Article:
Calif., Three Other States Receive ‘A’ for Reproductive Health Care
California was just one of four states in the U.S. to receive an "A" for its reproductive health care services and rights, according to an annual report card by the Population Institute, Cosmopolitan reports.
Details of Report Card
For the annual report card, the Population Institute graded states on their:
- Abortion restrictions and the percentage of women that live in a county without an abortion provider;
- Access to emergency contraception and mandated sexual health education;
- Data on teen and unintended pregnancy rates;
- Funding for family planning services;
- Medicaid eligibility for family planning services; and
- Whether Medicaid had been expanded under the Affordable Care Act (Filipovic, Cosmopolitan, 1/8).
Some states received a "plus" or "minus" with their grades based on factors, such as pending regulations or legislation (Walker, "The Blog," Huffington Post, 1/8)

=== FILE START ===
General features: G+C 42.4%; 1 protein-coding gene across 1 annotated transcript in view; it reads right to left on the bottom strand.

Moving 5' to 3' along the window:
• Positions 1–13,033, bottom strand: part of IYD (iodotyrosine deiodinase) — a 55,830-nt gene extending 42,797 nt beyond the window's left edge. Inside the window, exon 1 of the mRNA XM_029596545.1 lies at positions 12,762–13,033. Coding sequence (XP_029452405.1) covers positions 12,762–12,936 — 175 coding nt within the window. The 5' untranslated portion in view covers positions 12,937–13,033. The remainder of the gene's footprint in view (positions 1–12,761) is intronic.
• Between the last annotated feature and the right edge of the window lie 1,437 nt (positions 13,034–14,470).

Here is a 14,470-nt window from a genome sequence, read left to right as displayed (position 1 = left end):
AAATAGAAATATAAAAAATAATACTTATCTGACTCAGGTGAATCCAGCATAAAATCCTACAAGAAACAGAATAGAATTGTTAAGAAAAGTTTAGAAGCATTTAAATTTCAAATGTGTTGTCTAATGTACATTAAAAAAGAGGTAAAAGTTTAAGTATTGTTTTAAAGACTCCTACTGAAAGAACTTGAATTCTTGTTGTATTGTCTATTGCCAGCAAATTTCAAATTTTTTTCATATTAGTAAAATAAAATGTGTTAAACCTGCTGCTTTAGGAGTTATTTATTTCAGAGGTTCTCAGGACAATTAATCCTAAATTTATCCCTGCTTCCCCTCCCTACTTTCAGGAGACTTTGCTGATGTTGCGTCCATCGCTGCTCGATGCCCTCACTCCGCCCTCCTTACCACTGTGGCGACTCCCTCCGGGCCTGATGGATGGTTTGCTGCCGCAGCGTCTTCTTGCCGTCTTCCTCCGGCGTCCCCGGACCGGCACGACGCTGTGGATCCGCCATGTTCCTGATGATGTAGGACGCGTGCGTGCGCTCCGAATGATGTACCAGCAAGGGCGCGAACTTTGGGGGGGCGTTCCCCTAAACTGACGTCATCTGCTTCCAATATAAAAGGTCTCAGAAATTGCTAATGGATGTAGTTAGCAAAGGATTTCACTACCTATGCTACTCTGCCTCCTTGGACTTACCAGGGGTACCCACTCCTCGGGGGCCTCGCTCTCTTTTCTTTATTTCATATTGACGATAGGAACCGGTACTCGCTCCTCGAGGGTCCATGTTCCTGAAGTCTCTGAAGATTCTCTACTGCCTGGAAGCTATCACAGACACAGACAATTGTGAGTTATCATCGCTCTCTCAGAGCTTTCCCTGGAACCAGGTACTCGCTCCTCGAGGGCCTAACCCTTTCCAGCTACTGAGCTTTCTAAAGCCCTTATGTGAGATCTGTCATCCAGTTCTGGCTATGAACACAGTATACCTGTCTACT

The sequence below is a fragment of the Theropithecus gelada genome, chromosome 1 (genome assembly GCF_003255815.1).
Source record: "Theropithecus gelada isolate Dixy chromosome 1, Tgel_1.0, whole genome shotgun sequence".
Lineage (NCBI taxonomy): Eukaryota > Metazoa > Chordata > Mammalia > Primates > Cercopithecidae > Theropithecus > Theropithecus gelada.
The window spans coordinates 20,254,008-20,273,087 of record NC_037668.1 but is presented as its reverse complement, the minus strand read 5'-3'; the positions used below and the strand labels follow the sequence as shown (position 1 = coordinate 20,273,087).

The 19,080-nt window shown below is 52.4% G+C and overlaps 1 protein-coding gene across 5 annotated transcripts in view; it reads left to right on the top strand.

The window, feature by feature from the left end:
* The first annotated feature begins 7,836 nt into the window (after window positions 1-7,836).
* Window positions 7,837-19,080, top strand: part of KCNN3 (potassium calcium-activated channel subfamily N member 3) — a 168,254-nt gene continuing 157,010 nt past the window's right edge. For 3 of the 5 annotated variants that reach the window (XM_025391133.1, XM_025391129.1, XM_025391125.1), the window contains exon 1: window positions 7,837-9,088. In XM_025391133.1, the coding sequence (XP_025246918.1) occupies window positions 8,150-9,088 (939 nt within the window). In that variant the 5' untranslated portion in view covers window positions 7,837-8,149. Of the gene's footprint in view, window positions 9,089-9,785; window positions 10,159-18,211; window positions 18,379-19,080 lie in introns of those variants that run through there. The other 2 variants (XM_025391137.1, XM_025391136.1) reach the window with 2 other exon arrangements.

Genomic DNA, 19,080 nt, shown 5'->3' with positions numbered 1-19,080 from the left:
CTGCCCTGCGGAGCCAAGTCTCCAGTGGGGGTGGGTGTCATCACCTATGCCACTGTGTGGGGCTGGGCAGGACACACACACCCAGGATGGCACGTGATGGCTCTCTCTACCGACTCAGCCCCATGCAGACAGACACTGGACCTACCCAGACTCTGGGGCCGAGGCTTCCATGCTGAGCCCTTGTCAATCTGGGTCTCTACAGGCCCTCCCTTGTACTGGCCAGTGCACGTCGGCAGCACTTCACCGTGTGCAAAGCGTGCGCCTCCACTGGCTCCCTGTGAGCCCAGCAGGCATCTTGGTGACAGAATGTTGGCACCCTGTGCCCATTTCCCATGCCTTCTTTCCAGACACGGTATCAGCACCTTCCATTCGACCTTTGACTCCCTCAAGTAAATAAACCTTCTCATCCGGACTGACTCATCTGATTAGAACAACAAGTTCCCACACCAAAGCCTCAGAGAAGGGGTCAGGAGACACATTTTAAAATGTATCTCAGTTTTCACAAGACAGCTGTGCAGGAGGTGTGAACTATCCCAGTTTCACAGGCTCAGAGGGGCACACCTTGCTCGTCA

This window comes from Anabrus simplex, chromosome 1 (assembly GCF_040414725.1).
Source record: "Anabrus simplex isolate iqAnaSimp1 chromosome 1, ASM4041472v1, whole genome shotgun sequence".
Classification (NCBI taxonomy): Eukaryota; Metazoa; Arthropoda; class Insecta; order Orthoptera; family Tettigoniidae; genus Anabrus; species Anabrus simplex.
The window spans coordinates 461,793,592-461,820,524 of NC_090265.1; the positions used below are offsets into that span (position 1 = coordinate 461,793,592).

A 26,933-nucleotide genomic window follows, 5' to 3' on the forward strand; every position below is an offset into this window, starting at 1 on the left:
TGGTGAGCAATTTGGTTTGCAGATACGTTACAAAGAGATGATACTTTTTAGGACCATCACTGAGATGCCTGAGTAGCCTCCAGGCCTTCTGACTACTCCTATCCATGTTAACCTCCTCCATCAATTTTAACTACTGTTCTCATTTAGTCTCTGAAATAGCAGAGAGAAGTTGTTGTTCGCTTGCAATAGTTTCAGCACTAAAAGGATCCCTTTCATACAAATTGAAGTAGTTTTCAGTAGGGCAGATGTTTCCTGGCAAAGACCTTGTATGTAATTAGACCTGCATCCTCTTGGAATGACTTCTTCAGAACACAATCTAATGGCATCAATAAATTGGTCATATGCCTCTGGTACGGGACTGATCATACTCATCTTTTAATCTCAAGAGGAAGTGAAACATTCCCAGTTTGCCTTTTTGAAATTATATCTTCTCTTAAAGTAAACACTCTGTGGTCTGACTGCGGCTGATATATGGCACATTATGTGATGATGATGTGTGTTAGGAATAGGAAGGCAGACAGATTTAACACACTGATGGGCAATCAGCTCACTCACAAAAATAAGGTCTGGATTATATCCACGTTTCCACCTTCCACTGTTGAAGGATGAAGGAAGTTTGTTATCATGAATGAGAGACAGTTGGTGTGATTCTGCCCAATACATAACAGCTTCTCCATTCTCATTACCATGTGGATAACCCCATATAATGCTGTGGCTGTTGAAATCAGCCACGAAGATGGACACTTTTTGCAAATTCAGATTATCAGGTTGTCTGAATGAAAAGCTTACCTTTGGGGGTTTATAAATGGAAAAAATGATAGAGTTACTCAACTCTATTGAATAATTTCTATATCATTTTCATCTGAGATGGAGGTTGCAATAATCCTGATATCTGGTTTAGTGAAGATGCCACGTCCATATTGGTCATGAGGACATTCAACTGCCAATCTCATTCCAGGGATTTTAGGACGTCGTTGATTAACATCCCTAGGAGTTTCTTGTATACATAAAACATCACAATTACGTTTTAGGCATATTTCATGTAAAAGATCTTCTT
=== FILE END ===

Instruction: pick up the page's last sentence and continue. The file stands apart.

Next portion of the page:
Overall, the report card gave the U.S. a "C" average for reproductive health (Cosmopolitan, 1/8).
Fifteen states received an "F," while 17 states received a B- or higher ("The Blog," Huffington Post, 1/8).
The other three states that received an "A" grade were:
- New Mexico;
- Oregon; and
Population Institute President Robert Walker said that "reproductive health and rights improved incrementally over the past year" (Cosmopolitan, 1/8).
According to the report card, California received an "A" for several reasons, including its lack of state laws that make it difficult for a woman to seek abortion services.
Further, the report noted that California requires emergency departments to provide information on emergency contraception and to administer the medication when requested.
The report card also found that:
- California's teen pregnancy rate is low, at 59 pregnancies per 1,000 teenage girls;
- California's expanded Medicaid program covers family planning services for low-income women; and
- Just 5% of women in the state live in a county without an abortion provider (Population Institute report, January 2015).